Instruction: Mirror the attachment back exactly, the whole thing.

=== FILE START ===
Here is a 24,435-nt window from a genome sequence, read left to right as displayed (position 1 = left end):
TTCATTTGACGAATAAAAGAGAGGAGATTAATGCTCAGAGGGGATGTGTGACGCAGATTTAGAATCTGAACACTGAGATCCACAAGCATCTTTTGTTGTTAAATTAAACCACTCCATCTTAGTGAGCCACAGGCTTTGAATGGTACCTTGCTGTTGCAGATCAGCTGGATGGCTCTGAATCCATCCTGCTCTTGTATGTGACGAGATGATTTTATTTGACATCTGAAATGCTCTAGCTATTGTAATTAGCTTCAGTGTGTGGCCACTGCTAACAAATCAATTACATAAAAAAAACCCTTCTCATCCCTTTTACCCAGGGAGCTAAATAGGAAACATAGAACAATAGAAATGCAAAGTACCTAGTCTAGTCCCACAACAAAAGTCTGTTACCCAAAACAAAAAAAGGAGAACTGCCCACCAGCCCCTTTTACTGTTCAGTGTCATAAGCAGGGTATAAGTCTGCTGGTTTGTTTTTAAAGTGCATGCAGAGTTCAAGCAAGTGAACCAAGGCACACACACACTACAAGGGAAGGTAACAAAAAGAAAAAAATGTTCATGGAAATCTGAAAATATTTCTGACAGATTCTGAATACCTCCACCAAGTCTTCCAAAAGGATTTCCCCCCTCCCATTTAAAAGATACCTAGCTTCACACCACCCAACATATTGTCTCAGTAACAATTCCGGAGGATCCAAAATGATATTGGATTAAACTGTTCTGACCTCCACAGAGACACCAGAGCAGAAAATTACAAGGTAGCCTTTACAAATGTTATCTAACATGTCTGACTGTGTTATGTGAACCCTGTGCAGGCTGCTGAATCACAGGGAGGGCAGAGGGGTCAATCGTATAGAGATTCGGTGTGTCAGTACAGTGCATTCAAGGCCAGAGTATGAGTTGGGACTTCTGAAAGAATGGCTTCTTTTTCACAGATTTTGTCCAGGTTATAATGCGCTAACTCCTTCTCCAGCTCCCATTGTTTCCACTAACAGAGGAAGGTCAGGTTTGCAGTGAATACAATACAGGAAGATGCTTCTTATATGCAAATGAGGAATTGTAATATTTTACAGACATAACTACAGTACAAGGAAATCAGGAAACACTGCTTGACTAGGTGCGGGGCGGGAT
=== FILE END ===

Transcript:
Here is a 24,435-nt window from a genome sequence, read left to right as displayed (position 1 = left end):
TTCATTTGACGAATAAAAGAGAGGAGATTAATGCTCAGAGGGGATGTGTGACGCAGATTTAGAATCTGAACACTGAGATCCACAAGCATCTTTTGTTGTTAAATTAAACCACTCCATCTTAGTGAGCCACAGGCTTTGAATGGTACCTTGCTGTTGCAGATCAGCTGGATGGCTCTGAATCCATCCTGCTCTTGTATGTGACGAGATGATTTTATTTGACATCTGAAATGCTCTAGCTATTGTAATTAGCTTCAGTGTGTGGCCACTGCTAACAAATCAATTACATAAAAAAAACCCTTCTCATCCCTTTTACCCAGGGAGCTAAATAGGAAACATAGAACAATAGAAATGCAAAGTACCTAGTCTAGTCCCACAACAAAAGTCTGTTACCCAAAACAAAAAAAGGAGAACTGCCCACCAGCCCCTTTTACTGTTCAGTGTCATAAGCAGGGTATAAGTCTGCTGGTTTGTTTTTAAAGTGCATGCAGAGTTCAAGCAAGTGAACCAAGGCACACACACACTACAAGGGAAGGTAACAAAAAGAAAAAAATGTTCATGGAAATCTGAAAATATTTCTGACAGATTCTGAATACCTCCACCAAGTCTTCCAAAAGGATTTCCCCCCTCCCATTTAAAAGATACCTAGCTTCACACCACCCAACATATTGTCTCAGTAACAATTCCGGAGGATCCAAAATGATATTGGATTAAACTGTTCTGACCTCCACAGAGACACCAGAGCAGAAAATTACAAGGTAGCCTTTACAAATGTTATCTAACATGTCTGACTGTGTTATGTGAACCCTGTGCAGGCTGCTGAATCACAGGGAGGGCAGAGGGGTCAATCGTATAGAGATTCGGTGTGTCAGTACAGTGCATTCAAGGCCAGAGTATGAGTTGGGACTTCTGAAAGAATGGCTTCTTTTTCACAGATTTTGTCCAGGTTATAATGCGCTAACTCCTTCTCCAGCTCCCATTGTTTCCACTAACAGAGGAAGGTCAGGTTTGCAGTGAATACAATACAGGAAGATGCTTCTTATATGCAAATGAGGAATTGTAATATTTTACAGACATAACTACAGTACAAGGAAATCAGGAAACACTGCTTGACTAGGTGCGGGGCGGGAT